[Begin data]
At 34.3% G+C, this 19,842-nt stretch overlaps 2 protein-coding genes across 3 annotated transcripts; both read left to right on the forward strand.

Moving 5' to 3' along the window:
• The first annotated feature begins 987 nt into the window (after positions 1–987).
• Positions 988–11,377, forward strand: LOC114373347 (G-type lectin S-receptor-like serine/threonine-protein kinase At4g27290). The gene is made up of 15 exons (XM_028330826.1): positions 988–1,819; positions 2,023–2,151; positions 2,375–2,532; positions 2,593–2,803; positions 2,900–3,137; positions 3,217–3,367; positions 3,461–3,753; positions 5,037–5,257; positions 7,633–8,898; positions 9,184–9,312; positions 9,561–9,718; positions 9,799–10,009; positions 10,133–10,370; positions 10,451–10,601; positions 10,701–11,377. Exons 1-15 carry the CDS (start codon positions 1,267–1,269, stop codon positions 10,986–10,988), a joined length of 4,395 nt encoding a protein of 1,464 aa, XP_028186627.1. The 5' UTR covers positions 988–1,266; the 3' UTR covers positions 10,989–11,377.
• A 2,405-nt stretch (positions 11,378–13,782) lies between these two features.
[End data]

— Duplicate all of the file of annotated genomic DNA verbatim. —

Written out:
At 34.3% G+C, this 19,842-nt stretch overlaps 2 protein-coding genes across 3 annotated transcripts; both read left to right on the forward strand.

Moving 5' to 3' along the window:
• The first annotated feature begins 987 nt into the window (after positions 1–987).
• Positions 988–11,377, forward strand: LOC114373347 (G-type lectin S-receptor-like serine/threonine-protein kinase At4g27290). The gene is made up of 15 exons (XM_028330826.1): positions 988–1,819; positions 2,023–2,151; positions 2,375–2,532; positions 2,593–2,803; positions 2,900–3,137; positions 3,217–3,367; positions 3,461–3,753; positions 5,037–5,257; positions 7,633–8,898; positions 9,184–9,312; positions 9,561–9,718; positions 9,799–10,009; positions 10,133–10,370; positions 10,451–10,601; positions 10,701–11,377. Exons 1-15 carry the CDS (start codon positions 1,267–1,269, stop codon positions 10,986–10,988), a joined length of 4,395 nt encoding a protein of 1,464 aa, XP_028186627.1. The 5' UTR covers positions 988–1,266; the 3' UTR covers positions 10,989–11,377.
• A 2,405-nt stretch (positions 11,378–13,782) lies between these two features.